>> Actually they may already give everything you
>> need starting with k = 2.
>> I would suggest that you forward this question to
>> Florian Luca who would be the best person to ask.
>> Florian's email address is fluca@....
>>
>> Best wishes,
>> Igor
>> At 8:53 PM -0400 27/8/08, Alexander Povolotsky wrote:
>> >
>> > Hello Dear Igor,
>> >
>> > Perhaps you may be interested to check out the conjecture,
>> > which I have made lately ?
>> >
>> > NO "n" exist, such that
>> > ( n! + prime(n) )
>> > yields integral m^k
>> > where k>1 ?
>> > The formal proof (from David Harden with further proof improvement
>> > from Daniel Berend) so far only provided (in reply
>> > to my posting) for k=2 (see below).
>> Regards,
>> Alexander R. Povolotsky
>> =========================================================
>> David Harden wrote:
>>
>> It is trivial to check this for n<=3.
>> So we may assume that n >= 4, which means n! is a multiple of 8 and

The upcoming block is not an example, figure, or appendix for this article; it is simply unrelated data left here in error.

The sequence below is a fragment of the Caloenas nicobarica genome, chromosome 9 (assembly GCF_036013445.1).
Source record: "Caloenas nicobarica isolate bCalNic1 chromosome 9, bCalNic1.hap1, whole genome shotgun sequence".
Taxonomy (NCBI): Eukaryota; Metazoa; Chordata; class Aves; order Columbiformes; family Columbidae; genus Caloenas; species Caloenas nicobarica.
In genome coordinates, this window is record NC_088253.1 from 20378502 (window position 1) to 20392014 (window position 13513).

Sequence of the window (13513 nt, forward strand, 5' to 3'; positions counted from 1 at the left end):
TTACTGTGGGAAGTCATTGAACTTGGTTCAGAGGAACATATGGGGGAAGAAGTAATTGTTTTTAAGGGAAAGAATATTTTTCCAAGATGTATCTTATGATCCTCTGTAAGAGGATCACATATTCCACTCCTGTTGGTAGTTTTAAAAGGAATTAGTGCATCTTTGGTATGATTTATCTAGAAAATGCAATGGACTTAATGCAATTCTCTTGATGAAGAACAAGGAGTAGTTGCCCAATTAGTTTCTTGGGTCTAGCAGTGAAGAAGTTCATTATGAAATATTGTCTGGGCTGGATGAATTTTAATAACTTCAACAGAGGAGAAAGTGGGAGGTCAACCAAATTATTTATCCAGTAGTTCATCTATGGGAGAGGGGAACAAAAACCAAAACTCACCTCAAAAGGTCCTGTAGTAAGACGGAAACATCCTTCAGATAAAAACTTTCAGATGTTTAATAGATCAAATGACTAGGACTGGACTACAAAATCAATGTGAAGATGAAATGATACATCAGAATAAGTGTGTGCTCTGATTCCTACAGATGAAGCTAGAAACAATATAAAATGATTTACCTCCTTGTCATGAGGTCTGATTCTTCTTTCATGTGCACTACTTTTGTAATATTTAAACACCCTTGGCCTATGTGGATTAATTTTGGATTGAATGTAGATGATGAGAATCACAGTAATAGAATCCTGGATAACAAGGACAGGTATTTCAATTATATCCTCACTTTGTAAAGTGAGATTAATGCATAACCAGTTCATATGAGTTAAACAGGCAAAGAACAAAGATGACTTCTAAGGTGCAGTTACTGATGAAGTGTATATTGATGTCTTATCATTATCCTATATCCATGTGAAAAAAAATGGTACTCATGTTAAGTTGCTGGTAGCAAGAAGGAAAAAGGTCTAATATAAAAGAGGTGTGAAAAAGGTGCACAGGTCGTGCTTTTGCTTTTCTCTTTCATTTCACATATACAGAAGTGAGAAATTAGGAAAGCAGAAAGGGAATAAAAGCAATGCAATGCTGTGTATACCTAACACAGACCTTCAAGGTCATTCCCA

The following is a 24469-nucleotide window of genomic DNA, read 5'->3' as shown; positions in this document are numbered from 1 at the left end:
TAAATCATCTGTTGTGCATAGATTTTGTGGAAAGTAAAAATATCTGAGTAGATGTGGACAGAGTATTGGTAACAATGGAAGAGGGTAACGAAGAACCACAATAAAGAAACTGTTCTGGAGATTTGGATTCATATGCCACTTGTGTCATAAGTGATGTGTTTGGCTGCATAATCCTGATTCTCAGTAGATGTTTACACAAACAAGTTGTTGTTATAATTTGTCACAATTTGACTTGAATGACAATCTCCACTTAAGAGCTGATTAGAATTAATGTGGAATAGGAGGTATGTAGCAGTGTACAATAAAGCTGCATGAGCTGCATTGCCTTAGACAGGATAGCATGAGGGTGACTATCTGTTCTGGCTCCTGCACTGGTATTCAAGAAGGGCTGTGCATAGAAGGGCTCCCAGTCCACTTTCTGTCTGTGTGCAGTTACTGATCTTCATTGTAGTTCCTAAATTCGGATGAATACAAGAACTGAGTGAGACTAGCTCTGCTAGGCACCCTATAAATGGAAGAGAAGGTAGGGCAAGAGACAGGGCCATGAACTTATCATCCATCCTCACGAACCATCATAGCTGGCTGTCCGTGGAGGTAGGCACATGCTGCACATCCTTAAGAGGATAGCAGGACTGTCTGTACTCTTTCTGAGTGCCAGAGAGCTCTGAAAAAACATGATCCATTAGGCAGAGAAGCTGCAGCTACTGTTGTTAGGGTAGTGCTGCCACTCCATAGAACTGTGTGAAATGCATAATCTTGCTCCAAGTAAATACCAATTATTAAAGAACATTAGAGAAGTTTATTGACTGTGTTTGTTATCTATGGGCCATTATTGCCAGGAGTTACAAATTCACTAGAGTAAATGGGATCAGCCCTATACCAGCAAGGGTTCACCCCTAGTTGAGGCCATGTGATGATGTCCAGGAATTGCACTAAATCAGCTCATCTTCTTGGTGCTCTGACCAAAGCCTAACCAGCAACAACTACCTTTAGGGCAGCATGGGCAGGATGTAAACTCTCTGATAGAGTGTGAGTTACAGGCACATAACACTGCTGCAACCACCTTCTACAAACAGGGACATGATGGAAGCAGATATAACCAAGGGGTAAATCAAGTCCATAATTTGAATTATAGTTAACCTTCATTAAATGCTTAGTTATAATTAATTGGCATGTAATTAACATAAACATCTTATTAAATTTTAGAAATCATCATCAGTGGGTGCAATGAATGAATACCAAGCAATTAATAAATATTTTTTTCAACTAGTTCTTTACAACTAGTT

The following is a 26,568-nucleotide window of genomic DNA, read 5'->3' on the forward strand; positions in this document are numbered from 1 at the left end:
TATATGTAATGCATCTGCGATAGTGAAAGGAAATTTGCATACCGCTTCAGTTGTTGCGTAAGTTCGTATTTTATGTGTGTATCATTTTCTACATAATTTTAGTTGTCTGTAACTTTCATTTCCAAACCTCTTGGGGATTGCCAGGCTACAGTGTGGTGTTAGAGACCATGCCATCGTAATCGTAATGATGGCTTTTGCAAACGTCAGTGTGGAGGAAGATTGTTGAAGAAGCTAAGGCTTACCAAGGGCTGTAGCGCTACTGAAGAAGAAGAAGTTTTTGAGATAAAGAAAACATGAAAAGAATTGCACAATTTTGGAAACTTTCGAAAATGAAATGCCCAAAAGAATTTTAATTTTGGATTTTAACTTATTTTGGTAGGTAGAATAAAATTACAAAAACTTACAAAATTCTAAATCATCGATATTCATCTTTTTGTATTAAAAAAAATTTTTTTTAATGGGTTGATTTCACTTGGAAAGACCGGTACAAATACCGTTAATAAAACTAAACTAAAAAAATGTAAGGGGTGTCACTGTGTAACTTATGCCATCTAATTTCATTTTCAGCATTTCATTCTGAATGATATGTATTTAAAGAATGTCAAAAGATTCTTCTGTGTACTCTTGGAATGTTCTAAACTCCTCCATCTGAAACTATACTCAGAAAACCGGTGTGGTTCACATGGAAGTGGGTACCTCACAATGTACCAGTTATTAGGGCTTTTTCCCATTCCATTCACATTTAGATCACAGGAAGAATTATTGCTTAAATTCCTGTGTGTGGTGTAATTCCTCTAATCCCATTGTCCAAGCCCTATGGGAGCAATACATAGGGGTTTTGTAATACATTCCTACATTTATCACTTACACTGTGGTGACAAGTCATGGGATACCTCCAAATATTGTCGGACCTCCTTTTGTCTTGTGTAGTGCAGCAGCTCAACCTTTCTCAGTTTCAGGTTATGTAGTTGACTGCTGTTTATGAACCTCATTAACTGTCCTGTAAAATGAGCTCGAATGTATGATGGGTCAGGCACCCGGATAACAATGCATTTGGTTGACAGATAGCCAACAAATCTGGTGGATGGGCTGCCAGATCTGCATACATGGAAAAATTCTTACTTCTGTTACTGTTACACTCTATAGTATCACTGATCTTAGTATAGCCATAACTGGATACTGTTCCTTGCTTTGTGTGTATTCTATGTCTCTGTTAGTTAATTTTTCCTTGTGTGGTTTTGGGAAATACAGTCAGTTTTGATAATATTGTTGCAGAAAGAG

>> that p_n is odd.
>> Then n! + p_n = x^2
>> means p_n == x^2 (mod 8).
>> Since p_n is odd, x^2 is odd and, therefore, x^2 == 1 (mod 8) so p_n
>> == 1 (mod 8).
>>
>> Let q be an odd prime with q <= n.
>> (Note that q < p_n.)
>> Then p_n == x^2 (mod q) so (using Legendre symbol notation)(p_n/q) =
>> 1. Since p_n == 1 (mod 4), quadratic reciprocity tells us that
>> (q/p_n) = 1. Also, (2/p_n) = 1 because p_n == 1 (mod 8). This means
>> that the smallest prime quadratic nonresidue (equivalently, the
>> smallest positive quadratic nonresidue) modulo p_n is > n ~
>> p_n/(log(p_n) - 1). This is very large; known effective bounds on
>> the smallest quadratic nonresidue modulo a prime fall well under
>> this. You have probably searched up to n large enough for these